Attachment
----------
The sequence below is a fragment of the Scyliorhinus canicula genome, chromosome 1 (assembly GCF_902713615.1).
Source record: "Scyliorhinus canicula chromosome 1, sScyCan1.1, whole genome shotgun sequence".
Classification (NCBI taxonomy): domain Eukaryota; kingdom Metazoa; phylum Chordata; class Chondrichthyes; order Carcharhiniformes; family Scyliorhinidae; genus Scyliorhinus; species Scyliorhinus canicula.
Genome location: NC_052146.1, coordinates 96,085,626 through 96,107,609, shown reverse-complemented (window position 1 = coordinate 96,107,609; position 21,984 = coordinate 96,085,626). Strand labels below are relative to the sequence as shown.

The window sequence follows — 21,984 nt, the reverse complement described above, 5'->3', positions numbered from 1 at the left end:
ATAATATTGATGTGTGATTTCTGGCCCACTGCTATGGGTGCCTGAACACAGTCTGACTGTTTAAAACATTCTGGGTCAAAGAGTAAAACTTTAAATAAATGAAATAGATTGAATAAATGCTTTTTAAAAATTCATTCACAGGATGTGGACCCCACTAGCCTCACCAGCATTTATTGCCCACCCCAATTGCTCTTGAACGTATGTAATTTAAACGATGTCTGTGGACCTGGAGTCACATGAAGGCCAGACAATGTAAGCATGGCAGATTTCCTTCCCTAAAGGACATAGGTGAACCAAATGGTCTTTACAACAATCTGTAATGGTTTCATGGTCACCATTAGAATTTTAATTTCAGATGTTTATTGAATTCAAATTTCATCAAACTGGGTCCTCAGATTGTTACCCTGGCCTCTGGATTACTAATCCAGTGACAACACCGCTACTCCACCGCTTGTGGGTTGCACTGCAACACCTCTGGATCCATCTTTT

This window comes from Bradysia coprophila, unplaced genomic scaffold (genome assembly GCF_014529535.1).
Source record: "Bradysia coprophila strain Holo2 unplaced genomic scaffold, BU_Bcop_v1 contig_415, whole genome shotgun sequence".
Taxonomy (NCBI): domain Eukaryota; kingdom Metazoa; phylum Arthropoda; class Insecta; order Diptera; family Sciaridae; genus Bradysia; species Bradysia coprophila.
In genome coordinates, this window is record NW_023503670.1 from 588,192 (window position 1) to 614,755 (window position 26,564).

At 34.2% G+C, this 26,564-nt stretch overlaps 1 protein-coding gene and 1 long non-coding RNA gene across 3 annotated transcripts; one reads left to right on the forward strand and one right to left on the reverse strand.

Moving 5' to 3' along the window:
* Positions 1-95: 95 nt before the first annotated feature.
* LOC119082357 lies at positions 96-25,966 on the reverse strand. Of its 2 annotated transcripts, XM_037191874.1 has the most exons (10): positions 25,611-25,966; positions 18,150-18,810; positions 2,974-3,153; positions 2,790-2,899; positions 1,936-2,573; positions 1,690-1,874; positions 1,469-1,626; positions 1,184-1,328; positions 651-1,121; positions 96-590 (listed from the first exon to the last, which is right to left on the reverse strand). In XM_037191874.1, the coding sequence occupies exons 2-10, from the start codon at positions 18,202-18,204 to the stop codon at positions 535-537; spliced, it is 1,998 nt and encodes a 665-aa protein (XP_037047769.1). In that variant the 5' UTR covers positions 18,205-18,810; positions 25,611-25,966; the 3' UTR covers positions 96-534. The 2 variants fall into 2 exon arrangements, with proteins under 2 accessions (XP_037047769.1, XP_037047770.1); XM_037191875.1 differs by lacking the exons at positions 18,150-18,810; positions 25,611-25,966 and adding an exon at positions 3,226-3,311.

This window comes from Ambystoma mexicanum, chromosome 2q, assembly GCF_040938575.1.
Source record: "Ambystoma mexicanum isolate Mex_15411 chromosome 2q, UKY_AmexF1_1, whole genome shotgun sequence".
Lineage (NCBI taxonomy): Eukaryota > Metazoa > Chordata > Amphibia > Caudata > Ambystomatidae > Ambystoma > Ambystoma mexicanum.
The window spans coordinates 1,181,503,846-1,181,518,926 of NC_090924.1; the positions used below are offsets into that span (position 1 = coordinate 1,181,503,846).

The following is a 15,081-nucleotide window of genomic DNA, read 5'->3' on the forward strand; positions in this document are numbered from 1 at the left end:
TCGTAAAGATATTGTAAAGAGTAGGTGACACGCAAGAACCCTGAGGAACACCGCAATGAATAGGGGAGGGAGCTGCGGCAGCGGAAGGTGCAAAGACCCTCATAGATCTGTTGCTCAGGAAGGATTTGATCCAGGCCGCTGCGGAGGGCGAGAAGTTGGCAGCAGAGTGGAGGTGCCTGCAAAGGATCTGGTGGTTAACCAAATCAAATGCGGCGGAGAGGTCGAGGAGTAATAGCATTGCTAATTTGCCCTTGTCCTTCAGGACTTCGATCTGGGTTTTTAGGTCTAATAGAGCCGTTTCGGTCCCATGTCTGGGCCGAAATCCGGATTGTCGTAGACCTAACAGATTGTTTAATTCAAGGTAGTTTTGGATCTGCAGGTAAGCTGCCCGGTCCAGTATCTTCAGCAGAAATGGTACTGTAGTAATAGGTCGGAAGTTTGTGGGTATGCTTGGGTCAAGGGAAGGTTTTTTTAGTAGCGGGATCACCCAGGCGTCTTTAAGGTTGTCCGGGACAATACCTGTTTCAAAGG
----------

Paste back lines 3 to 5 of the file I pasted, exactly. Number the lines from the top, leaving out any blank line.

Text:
Classification (NCBI taxonomy): domain Eukaryota; kingdom Metazoa; phylum Chordata; class Chondrichthyes; order Carcharhiniformes; family Scyliorhinidae; genus Scyliorhinus; species Scyliorhinus canicula.
Genome location: NC_052146.1, coordinates 96,085,626 through 96,107,609, shown reverse-complemented (window position 1 = coordinate 96,107,609; position 21,984 = coordinate 96,085,626). Strand labels below are relative to the sequence as shown.

The window sequence follows — 21,984 nt, the reverse complement described above, 5'->3', positions numbered from 1 at the left end: